The judge, who may well never be seen again in such a frankly political setting if the Senate does approve him to work in the withdrawn and solemn atmosphere of the Supreme Court building, did not even hesitate when a well-wisher pushed a notebook in front of him and asked for an autograph.

It was one of the few events in the hallways outside the Senate Caucus Room that did not appear to have been staged -- although his "handlers" have been taking him through the corridors, rather than out a committee back door, hoping for just such a "photo opportunity."

There were explanations forthcoming for the seeming switch in Senate atmospherics, although most of them were offered as tentative speculations. Among them:

* The TV imagery of Thursday's session, in which committee Chairman Joseph R. Biden Jr., D-Del., accused the nominee of "sophistry" and of an "unartful dodge," may have suggested that Judge Thomas was being made a victim -- as Sen. Orrin G. Hatch, R-Utah, had claimed.

The judge, his supporters insisted, had kept his cool amid the tension surrounding him -- a point disputed by his critics, who thought he came off as anxious and stubbornly resistant.

Whatever his performance at that time, his questioners found reasons to be in a markedly different mood Friday.

* Four days of hard questioning, met frequently by answers that sounded to critics like rote recordings of planned responses, had not persuaded a single senator to drop any more than vague hints of leaning against the nomination.

* Two senators thought to have been troubled by the way Judge Thomas was answering -- Democrats Patrick J. Leahy of Vermont and Howell Heflin of Alabama -- had not lived up to corridor spectators' expectations that they would continue their probing, sharp-edged questions.

Neither senator, when his turn came to question Judge Thomas, made any notable trouble for the nominee, and Mr. Heflin repeatedly gave the judge openings to talk about what seemed to be his favorite topic: the grandfather who started him on his way by urging him, always, to "stand up for himself."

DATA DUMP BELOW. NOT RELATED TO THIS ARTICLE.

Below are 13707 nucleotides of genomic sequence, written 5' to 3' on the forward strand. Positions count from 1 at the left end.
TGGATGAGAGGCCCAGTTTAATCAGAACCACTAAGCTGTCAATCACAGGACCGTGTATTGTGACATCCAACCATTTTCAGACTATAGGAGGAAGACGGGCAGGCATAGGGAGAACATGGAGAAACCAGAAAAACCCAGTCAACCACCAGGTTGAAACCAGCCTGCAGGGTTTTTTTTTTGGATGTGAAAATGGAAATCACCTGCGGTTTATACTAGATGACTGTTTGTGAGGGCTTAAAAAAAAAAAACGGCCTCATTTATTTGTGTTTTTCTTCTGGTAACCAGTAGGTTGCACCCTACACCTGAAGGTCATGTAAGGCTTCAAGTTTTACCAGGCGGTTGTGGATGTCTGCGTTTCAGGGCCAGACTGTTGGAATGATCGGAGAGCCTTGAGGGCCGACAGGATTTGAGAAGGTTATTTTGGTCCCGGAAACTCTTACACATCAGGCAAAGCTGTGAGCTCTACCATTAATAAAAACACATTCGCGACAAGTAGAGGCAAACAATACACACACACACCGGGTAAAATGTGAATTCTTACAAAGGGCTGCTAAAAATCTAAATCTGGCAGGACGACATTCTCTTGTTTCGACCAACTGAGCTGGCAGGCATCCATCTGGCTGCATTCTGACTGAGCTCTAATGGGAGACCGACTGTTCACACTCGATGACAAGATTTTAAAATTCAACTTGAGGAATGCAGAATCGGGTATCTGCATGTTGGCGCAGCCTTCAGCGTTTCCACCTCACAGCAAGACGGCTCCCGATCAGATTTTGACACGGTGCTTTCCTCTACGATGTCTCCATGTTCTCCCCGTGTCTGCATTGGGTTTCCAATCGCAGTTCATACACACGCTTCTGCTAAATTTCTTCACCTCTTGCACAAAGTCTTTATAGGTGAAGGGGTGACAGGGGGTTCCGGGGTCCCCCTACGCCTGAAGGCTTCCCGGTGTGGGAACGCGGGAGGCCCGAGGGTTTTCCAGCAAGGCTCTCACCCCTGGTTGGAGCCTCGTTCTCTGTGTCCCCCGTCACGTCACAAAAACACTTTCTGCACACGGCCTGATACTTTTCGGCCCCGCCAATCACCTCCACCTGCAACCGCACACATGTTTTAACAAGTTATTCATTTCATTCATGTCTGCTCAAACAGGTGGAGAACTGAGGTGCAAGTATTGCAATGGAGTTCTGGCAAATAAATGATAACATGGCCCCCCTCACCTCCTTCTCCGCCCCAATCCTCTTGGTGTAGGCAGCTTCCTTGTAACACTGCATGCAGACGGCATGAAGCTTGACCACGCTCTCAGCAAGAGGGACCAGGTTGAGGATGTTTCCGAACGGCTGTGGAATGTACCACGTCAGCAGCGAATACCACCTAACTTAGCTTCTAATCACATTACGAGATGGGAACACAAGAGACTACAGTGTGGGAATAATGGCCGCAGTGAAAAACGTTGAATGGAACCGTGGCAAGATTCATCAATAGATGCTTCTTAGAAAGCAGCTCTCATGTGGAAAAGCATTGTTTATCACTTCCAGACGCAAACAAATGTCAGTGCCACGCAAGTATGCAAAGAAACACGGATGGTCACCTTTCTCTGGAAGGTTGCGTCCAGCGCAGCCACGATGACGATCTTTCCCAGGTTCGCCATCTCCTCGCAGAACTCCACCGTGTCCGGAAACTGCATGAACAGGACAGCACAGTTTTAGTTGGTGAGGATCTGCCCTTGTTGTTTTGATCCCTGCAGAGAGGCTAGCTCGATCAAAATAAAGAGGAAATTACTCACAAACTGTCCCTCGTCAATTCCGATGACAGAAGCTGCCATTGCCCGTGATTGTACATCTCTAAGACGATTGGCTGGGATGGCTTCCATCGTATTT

Mr. Leahy, who had sternly insisted that Judge Thomas read an article against abortion rights so that he could be pressed further about it when Mr. Leahy's next round came, brought it up late in his questioning and then only briefly, after almost dismissing its significance by joking about it.

* Finally, there was said to be fatigue: weariness over back-to-back, concentrated days before TV cameras, followed by repeated encounters before hallway cameras to persuade reporters to interpret what had gone on in the hearing room this way or that, and fatigue among Democratic senators over a seeming inability to start any anti-Thomas momentum.

The one major gain that anti-Thomas forces were confident they had made through the week was that, despite the nominee's repeated references to his impoverished childhood in the hamlet of Pin Point, Ga., he had been forced to defend his fitness for a Supreme Court seat before sometimes quite skeptical senators.

Judith Lichtman, president of the Women's Legal Defense Fund and one of the principal strategists in the opposition leadership, remarked before the Friday session: "The glow of Pin Point is fading."

Between now and Friday, in an effort that anti-Thomas strategists hope will cause the momentum to switch their way, their witnesses will do what can be done to keep the spotlight away from Pin Point and on Clarence Thomas' fitness to be a justice.